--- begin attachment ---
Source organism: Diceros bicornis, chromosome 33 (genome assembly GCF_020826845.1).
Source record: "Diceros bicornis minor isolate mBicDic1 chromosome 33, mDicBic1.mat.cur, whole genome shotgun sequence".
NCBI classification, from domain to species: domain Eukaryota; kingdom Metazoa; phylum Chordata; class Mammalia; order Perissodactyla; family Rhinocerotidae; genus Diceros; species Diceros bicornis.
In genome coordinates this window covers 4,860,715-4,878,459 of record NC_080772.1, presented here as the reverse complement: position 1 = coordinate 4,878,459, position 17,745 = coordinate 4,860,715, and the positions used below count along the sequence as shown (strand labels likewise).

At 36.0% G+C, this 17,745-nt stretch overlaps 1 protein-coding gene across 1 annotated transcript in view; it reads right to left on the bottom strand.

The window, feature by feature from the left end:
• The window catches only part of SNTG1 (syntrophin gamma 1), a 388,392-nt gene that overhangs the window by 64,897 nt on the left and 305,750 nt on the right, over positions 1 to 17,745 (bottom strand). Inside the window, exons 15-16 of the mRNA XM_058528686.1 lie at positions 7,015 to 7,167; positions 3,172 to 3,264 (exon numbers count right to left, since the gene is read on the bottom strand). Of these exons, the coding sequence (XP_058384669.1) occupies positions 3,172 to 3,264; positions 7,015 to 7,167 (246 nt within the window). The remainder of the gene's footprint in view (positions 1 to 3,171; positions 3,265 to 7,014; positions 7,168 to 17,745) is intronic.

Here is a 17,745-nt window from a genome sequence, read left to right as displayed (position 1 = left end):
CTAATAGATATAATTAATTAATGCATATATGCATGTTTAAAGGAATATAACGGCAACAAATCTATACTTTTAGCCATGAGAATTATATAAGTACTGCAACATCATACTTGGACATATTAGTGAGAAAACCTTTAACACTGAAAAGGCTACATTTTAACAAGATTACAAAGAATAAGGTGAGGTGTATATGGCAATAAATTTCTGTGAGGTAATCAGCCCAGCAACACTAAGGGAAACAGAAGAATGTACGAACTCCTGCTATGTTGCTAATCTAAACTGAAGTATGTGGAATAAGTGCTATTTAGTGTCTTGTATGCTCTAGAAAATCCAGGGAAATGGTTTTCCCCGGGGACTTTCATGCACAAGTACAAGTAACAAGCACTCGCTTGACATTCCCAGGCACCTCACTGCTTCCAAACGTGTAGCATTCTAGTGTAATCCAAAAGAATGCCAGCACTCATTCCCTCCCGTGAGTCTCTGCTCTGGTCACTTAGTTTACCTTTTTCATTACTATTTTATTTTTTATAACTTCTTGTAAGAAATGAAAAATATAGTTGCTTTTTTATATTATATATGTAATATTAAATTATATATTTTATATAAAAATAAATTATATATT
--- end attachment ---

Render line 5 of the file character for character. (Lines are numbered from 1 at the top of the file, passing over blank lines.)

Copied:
At 36.0% G+C, this 17,745-nt stretch overlaps 1 protein-coding gene across 1 annotated transcript in view; it reads right to left on the bottom strand.